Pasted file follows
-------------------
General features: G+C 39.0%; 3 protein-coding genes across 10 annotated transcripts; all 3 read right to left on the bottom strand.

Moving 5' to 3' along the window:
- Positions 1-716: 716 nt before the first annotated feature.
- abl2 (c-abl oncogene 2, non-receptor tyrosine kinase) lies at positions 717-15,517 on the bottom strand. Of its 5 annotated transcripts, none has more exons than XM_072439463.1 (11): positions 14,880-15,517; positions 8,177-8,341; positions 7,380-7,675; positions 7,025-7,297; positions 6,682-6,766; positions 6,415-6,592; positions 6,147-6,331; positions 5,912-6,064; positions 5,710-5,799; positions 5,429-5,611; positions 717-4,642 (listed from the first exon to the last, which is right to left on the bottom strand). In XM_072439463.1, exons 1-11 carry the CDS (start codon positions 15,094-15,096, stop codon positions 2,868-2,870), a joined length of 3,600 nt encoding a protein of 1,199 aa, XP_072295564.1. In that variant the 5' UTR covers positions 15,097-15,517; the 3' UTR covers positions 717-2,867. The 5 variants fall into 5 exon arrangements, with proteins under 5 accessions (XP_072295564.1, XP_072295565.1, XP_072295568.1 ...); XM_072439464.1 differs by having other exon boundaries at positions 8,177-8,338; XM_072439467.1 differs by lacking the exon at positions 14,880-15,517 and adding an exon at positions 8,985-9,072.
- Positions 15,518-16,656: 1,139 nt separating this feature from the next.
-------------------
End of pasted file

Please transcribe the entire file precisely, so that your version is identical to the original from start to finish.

General features: G+C 39.0%; 3 protein-coding genes across 10 annotated transcripts; all 3 read right to left on the bottom strand.

Moving 5' to 3' along the window:
- Positions 1-716: 716 nt before the first annotated feature.
- abl2 (c-abl oncogene 2, non-receptor tyrosine kinase) lies at positions 717-15,517 on the bottom strand. Of its 5 annotated transcripts, none has more exons than XM_072439463.1 (11): positions 14,880-15,517; positions 8,177-8,341; positions 7,380-7,675; positions 7,025-7,297; positions 6,682-6,766; positions 6,415-6,592; positions 6,147-6,331; positions 5,912-6,064; positions 5,710-5,799; positions 5,429-5,611; positions 717-4,642 (listed from the first exon to the last, which is right to left on the bottom strand). In XM_072439463.1, exons 1-11 carry the CDS (start codon positions 15,094-15,096, stop codon positions 2,868-2,870), a joined length of 3,600 nt encoding a protein of 1,199 aa, XP_072295564.1. In that variant the 5' UTR covers positions 15,097-15,517; the 3' UTR covers positions 717-2,867. The 5 variants fall into 5 exon arrangements, with proteins under 5 accessions (XP_072295564.1, XP_072295565.1, XP_072295568.1 ...); XM_072439464.1 differs by having other exon boundaries at positions 8,177-8,338; XM_072439467.1 differs by lacking the exon at positions 14,880-15,517 and adding an exon at positions 8,985-9,072.
- Positions 15,518-16,656: 1,139 nt separating this feature from the next.